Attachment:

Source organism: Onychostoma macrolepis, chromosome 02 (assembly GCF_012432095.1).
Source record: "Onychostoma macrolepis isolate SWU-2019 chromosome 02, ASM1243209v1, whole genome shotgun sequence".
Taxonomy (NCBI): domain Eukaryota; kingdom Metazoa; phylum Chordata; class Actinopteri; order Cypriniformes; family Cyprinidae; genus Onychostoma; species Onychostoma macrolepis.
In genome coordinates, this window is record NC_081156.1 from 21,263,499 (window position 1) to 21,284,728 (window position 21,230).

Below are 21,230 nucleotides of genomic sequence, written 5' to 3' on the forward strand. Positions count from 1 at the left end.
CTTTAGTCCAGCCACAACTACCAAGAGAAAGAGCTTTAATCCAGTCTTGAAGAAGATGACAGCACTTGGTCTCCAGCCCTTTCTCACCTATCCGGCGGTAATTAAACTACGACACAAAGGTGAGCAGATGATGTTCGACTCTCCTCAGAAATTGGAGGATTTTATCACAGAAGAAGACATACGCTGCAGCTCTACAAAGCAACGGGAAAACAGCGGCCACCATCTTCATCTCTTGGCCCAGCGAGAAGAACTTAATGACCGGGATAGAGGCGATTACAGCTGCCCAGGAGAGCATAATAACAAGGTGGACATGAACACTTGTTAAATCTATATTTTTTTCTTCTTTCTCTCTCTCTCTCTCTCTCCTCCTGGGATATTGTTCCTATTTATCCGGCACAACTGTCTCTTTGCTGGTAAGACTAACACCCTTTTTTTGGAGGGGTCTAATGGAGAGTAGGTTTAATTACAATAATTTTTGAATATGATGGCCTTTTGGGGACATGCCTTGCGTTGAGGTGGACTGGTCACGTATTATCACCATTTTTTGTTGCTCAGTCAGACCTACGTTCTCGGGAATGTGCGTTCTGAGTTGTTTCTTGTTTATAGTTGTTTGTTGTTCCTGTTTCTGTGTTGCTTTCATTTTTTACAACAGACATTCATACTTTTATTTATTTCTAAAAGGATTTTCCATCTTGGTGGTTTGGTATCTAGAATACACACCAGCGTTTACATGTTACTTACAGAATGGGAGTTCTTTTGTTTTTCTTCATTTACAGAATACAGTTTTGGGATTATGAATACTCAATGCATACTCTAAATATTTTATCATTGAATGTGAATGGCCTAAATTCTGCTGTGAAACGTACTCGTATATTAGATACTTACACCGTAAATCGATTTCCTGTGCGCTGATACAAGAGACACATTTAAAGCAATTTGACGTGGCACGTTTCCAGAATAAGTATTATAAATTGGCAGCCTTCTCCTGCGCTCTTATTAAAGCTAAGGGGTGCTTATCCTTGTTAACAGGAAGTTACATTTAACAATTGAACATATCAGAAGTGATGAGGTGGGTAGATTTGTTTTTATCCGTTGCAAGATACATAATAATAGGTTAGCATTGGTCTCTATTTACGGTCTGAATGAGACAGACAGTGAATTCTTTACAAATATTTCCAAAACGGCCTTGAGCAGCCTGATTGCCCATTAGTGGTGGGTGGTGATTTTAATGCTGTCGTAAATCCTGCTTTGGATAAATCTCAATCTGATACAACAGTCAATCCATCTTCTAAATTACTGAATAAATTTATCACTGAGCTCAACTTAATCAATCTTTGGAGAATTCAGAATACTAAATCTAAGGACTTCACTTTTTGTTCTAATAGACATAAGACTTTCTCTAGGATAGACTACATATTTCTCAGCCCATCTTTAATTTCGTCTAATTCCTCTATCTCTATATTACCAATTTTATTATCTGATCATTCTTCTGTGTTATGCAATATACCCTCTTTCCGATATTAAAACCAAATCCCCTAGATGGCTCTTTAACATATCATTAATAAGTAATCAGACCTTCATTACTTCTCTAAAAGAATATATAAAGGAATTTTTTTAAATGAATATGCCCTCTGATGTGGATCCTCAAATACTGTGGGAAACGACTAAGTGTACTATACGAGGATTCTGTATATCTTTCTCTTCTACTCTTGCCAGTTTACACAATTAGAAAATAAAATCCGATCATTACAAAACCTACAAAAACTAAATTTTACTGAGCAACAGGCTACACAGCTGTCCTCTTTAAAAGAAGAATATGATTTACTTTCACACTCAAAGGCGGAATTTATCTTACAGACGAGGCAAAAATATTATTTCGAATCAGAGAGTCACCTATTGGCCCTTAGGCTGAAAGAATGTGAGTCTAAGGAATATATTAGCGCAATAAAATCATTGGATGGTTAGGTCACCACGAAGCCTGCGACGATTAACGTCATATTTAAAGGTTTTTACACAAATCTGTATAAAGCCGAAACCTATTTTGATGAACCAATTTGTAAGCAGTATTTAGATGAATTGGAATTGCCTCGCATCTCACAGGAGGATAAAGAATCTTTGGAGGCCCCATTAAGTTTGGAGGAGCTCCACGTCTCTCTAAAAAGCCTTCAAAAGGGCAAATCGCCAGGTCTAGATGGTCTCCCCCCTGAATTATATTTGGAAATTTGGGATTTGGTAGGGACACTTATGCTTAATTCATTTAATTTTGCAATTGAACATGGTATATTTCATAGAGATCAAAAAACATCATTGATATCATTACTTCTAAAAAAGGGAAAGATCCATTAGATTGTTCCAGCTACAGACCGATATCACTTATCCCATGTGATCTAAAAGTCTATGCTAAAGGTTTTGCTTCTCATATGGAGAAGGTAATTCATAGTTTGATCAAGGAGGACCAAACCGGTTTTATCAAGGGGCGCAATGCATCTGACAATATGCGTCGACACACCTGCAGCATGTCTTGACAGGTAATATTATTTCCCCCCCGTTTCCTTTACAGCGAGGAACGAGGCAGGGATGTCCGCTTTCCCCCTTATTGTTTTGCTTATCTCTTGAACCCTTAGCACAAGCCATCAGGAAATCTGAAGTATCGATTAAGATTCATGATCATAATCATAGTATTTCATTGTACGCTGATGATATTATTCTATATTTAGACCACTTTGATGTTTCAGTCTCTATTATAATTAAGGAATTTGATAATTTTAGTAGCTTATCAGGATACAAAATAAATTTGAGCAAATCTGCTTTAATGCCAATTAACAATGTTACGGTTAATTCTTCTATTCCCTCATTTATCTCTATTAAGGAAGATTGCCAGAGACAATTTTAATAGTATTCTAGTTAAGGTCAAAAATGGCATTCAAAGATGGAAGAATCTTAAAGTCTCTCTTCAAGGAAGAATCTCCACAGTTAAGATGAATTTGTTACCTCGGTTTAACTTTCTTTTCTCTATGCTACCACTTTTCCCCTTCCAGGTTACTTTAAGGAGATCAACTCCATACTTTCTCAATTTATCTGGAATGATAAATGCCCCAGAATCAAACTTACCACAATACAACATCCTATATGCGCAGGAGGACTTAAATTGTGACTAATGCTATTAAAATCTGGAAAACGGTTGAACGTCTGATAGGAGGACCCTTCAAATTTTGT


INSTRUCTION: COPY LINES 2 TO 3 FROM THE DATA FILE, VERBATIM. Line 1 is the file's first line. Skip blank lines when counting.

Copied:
Source record: "Onychostoma macrolepis isolate SWU-2019 chromosome 02, ASM1243209v1, whole genome shotgun sequence".
Taxonomy (NCBI): domain Eukaryota; kingdom Metazoa; phylum Chordata; class Actinopteri; order Cypriniformes; family Cyprinidae; genus Onychostoma; species Onychostoma macrolepis.